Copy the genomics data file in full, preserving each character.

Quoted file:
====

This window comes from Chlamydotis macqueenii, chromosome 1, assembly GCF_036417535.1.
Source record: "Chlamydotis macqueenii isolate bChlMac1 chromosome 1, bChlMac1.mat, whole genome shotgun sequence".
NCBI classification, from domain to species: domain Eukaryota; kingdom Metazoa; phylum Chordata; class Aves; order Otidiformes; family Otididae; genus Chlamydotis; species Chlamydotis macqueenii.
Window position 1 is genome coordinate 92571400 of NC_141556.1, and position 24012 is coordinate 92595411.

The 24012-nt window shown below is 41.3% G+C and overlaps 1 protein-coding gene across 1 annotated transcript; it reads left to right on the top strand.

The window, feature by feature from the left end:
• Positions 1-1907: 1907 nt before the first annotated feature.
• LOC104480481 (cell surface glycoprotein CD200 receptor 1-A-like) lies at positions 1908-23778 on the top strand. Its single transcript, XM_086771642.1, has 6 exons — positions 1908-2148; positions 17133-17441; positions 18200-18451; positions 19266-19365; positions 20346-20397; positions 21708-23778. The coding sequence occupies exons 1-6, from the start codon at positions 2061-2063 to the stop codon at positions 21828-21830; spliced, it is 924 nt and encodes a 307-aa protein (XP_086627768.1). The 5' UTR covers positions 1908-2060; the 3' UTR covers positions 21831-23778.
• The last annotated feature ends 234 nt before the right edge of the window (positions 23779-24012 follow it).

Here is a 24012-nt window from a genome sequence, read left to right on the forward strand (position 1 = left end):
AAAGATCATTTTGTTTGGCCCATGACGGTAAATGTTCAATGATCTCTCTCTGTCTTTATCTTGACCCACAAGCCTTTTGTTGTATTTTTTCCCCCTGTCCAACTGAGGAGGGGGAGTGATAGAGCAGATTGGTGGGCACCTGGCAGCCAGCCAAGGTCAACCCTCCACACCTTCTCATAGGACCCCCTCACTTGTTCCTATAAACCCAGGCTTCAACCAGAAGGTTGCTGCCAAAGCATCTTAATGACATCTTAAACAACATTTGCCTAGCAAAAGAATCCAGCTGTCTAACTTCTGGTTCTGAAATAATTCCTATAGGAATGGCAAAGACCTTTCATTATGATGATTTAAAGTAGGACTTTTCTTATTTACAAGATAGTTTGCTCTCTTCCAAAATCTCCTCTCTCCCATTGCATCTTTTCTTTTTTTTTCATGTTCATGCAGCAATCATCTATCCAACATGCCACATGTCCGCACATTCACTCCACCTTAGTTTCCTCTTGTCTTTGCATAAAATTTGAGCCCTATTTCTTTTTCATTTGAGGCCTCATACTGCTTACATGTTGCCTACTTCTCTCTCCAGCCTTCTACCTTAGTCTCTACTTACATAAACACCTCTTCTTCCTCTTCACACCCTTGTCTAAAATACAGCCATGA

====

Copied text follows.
This window comes from Chlamydotis macqueenii, chromosome 1, assembly GCF_036417535.1.
Source record: "Chlamydotis macqueenii isolate bChlMac1 chromosome 1, bChlMac1.mat, whole genome shotgun sequence".
NCBI classification, from domain to species: domain Eukaryota; kingdom Metazoa; phylum Chordata; class Aves; order Otidiformes; family Otididae; genus Chlamydotis; species Chlamydotis macqueenii.
Window position 1 is genome coordinate 92571400 of NC_141556.1, and position 24012 is coordinate 92595411.

The 24012-nt window shown below is 41.3% G+C and overlaps 1 protein-coding gene across 1 annotated transcript; it reads left to right on the top strand.

The window, feature by feature from the left end:
• Positions 1-1907: 1907 nt before the first annotated feature.
• LOC104480481 (cell surface glycoprotein CD200 receptor 1-A-like) lies at positions 1908-23778 on the top strand. Its single transcript, XM_086771642.1, has 6 exons — positions 1908-2148; positions 17133-17441; positions 18200-18451; positions 19266-19365; positions 20346-20397; positions 21708-23778. The coding sequence occupies exons 1-6, from the start codon at positions 2061-2063 to the stop codon at positions 21828-21830; spliced, it is 924 nt and encodes a 307-aa protein (XP_086627768.1). The 5' UTR covers positions 1908-2060; the 3' UTR covers positions 21831-23778.
• The last annotated feature ends 234 nt before the right edge of the window (positions 23779-24012 follow it).

Here is a 24012-nt window from a genome sequence, read left to right on the forward strand (position 1 = left end):
AAAGATCATTTTGTTTGGCCCATGACGGTAAATGTTCAATGATCTCTCTCTGTCTTTATCTTGACCCACAAGCCTTTTGTTGTATTTTTTCCCCCTGTCCAACTGAGGAGGGGGAGTGATAGAGCAGATTGGTGGGCACCTGGCAGCCAGCCAAGGTCAACCCTCCACACCTTCTCATAGGACCCCCTCACTTGTTCCTATAAACCCAGGCTTCAACCAGAAGGTTGCTGCCAAAGCATCTTAATGACATCTTAAACAACATTTGCCTAGCAAAAGAATCCAGCTGTCTAACTTCTGGTTCTGAAATAATTCCTATAGGAATGGCAAAGACCTTTCATTATGATGATTTAAAGTAGGACTTTTCTTATTTACAAGATAGTTTGCTCTCTTCCAAAATCTCCTCTCTCCCATTGCATCTTTTCTTTTTTTTTCATGTTCATGCAGCAATCATCTATCCAACATGCCACATGTCCGCACATTCACTCCACCTTAGTTTCCTCTTGTCTTTGCATAAAATTTGAGCCCTATTTCTTTTTCATTTGAGGCCTCATACTGCTTACATGTTGCCTACTTCTCTCTCCAGCCTTCTACCTTAGTCTCTACTTACATAAACACCTCTTCTTCCTCTTCACACCCTTGTCTAAAATACAGCCATGA